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Early physical therapy may lead to better outcomes for workers with low back injuries: study

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Cambridge, MA — Beginning physical therapy days, rather than weeks, after suffering a low back injury is associated with better outcomes, according to the results of a recent study from the Workers Compensation Research Institute.

Researchers analyzed nearly 26,000 workers’ compensation claims for low back pain and injuries from October 2015 through March 2017 – all of which involved at least seven lost workdays. The researchers also looked at detailed medical transactions involving those claims through March 2018.

On average, starting physical therapy 30 or more days post-injury led to 58% longer stints on temporary disability compared with starting physical therapy within three days. Additionally, delaying physical therapy 15 to 30 days resulted in a 24% longer time on temporary disability.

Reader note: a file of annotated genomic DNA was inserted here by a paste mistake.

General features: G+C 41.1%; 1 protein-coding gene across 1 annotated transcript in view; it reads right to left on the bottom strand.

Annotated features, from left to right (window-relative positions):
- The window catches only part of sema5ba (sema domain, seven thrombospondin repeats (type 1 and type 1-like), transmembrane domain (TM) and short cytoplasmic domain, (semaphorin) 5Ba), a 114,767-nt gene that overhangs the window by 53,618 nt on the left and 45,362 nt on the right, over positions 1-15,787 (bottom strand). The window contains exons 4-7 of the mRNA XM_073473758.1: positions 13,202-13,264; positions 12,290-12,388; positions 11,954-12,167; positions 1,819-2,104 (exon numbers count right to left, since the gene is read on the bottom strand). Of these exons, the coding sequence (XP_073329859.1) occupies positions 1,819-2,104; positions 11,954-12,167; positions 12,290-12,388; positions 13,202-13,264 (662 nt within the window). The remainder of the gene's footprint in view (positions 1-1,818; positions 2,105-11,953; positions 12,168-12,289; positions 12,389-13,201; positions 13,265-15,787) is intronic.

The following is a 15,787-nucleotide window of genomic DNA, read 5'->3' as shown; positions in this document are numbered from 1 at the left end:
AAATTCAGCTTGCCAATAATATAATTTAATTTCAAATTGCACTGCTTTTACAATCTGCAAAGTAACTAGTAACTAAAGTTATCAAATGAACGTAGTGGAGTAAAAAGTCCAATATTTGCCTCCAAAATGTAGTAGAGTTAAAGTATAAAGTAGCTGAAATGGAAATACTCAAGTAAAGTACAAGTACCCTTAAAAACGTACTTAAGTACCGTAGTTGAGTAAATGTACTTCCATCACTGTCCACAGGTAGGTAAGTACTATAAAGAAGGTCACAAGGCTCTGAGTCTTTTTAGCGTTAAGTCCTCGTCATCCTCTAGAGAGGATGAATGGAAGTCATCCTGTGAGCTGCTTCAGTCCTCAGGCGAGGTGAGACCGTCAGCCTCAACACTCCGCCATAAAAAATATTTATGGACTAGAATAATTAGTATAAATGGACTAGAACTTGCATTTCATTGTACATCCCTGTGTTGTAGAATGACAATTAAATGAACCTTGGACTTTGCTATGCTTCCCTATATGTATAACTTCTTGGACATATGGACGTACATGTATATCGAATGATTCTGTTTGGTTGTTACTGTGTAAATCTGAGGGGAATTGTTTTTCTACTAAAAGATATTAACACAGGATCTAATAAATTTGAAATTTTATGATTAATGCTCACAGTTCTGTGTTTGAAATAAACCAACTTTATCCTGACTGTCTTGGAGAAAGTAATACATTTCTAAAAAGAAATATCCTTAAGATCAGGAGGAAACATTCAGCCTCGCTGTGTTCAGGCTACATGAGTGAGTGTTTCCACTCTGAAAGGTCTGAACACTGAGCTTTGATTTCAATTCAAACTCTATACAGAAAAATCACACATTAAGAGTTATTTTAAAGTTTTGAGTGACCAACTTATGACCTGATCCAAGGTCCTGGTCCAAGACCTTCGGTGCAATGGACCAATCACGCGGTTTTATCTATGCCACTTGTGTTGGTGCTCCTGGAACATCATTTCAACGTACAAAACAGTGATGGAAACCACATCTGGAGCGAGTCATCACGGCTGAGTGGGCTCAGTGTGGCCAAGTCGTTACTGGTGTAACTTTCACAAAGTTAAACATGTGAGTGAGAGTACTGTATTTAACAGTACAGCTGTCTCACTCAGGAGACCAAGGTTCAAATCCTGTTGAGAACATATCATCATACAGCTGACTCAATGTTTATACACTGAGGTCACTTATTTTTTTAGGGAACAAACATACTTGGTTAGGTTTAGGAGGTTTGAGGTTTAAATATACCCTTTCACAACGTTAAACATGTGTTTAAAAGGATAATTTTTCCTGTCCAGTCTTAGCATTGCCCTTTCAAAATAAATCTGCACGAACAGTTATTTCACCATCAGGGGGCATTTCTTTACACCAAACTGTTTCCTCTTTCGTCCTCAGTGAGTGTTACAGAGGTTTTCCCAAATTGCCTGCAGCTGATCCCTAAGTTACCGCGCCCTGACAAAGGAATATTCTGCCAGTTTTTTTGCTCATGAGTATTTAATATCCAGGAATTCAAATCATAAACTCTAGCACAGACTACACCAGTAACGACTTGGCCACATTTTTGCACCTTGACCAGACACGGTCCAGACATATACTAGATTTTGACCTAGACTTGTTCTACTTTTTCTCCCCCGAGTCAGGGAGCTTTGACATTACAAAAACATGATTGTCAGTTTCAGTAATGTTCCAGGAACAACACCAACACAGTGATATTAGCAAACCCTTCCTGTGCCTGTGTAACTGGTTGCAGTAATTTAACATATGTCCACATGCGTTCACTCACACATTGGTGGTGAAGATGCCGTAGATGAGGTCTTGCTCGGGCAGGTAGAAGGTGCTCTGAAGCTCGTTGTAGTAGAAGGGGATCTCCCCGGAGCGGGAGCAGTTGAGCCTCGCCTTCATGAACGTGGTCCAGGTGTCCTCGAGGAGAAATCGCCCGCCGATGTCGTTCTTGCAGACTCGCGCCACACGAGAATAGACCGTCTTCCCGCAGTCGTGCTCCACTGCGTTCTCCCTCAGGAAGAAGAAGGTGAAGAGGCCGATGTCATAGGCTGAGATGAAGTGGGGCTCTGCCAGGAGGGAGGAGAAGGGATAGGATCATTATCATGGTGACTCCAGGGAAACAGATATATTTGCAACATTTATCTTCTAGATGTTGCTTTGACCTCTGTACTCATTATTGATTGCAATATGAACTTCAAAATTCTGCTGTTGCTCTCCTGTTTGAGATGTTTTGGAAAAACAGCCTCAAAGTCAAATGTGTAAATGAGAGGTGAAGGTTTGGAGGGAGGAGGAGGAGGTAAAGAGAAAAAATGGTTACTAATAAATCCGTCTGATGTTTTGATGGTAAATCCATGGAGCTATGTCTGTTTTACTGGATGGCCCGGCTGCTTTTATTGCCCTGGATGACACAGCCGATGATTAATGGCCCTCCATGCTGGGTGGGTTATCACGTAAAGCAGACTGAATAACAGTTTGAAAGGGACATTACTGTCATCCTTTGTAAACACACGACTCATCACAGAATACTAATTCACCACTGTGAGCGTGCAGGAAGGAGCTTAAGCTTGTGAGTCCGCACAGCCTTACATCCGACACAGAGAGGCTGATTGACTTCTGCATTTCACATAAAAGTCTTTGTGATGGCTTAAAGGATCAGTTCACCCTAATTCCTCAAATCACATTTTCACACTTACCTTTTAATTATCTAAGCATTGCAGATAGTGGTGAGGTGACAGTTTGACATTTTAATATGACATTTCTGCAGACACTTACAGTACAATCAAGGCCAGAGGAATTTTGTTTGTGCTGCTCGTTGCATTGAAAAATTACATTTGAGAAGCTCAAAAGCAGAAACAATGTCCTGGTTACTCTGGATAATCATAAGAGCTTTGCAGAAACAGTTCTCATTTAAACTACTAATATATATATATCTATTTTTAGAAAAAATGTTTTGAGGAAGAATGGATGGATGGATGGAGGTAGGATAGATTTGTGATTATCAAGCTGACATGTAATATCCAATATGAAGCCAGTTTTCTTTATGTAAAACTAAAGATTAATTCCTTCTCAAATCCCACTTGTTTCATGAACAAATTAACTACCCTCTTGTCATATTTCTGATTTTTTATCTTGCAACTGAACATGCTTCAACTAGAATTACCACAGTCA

Other findings:

  • The average medical cost per claim for workers who started physical therapy more than 30 days after a low back injury was 24% higher than for workers who started PT within three days.
  • Workers whose PT started more than 30 days post-injury were up to 47% more likely to receive opioid prescriptions compared with those who started PT within three days.
  • Workers who started PT more than 30 days post-injury had an attorney involved in the workers’ comp process 27% of the time, compared with 13% to 15% of the time for workers who began PT within two to three days post-injury.
 

“This is a comprehensive study that shows a strong association between PT timing and outcomes for workers with low back pain,” WCRI President and CEO John Ruser said in a press release. “While the study cannot conclude that early PT causes better outcomes, it does suggest that the potential benefits of early PT should be considered when planning care for these injuries.”

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